During communist times, there were no facilities or access for handicapped people, a situation which pretty much persisted until recent years. But thanks to the city’s participation in a project called Disabled Access, it has now opened its doors to disabled visitors who will discover the same facilities here as in many other EU cities.
Attractions With Disabled Access
One of the symbols of the Czech capital is its towers. At many of these, you can now climb to the top using special entrances and lifts for the disabled and see for yourself that Prague is truly a city of a hundred spires, as is often said.
– Visit Prague’s tallest tower – the Žižkov TV Tower. A lift with disabled access takes you up to the glass-fronted viewing gallery 100m above the ground. From there, the whole of Prague spreads out below you. There is also a café and restaurant.
– On the uppermost floors of the Jindřišská Tower, there is a pleasant restaurant and viewing gallery.
– From the top of the Old Town Hall Tower in the very heart of the city, there are breathtaking views of the Old Town Square.
Some fine examples of architecture, including the famous Cathedral of St Vitus, can be found at Prague Castle. Most of the places of interest there has disabled access, meaning that physically handicapped visitors can admire the superb Story of Prague Castle Exhibition, located in several castle buildings. This includes interactive features, computer-generated models, video screens and a 40-minute documentary film.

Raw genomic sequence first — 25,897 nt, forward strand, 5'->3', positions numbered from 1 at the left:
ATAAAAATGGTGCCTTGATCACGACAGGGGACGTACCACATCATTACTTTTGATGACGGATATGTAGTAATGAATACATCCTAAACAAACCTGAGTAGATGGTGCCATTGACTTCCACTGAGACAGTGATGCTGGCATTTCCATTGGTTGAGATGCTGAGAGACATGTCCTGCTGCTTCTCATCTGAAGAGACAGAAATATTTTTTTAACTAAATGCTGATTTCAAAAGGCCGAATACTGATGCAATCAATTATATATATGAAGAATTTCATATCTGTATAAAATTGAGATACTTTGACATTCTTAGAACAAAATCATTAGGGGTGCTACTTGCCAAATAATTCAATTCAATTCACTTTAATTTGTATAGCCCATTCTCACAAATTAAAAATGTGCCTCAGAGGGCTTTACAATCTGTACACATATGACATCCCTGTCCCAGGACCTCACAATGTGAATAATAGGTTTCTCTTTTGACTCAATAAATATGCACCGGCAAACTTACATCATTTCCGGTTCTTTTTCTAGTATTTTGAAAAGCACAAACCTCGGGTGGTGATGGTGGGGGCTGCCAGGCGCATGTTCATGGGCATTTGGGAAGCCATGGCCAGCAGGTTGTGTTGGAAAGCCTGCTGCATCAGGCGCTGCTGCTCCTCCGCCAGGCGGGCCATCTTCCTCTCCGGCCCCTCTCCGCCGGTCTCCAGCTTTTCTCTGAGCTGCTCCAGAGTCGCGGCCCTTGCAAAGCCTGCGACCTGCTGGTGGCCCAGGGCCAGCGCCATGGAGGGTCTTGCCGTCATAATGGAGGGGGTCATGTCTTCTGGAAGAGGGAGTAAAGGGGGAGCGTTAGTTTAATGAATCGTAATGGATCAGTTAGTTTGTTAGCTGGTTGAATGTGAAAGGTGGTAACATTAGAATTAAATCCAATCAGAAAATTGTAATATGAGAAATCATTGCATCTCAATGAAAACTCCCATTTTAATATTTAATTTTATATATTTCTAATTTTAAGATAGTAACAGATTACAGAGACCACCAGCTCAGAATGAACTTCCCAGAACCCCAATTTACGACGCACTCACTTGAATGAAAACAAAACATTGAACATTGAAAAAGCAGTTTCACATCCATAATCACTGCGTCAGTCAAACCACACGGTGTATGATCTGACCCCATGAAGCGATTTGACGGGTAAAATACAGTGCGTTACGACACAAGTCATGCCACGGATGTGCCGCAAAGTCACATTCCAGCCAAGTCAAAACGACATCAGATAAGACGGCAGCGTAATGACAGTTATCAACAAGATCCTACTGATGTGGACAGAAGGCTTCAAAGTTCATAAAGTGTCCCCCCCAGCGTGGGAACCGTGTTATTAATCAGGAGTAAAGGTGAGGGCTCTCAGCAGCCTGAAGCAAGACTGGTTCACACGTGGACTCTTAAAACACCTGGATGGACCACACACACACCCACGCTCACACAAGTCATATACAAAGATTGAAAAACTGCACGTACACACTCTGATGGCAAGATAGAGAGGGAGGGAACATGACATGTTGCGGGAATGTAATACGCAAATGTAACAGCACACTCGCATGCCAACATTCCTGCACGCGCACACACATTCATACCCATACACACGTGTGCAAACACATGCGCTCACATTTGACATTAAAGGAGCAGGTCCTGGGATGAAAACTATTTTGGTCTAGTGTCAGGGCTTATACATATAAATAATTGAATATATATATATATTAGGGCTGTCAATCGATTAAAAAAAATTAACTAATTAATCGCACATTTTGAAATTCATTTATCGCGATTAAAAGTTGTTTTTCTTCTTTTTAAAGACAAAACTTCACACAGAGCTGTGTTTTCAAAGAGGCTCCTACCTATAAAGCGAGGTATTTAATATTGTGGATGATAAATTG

The botanical gardens and zoo at Troja form an oasis of peace that caters for disabled visitors in every way possible. The gardens have special pathways designed for the disabled, as well as entrances to the individual pavilions. For the visually impaired, there are regular exhibitions where the exhibits can be appreciated by touch. Naturally, there are also explanations in Braille.
Many of the new multi-screen cinemas in Prague and other cities worldwide offer a high standard of facilities, including access for disabled persons.
Concert Halls and Theatres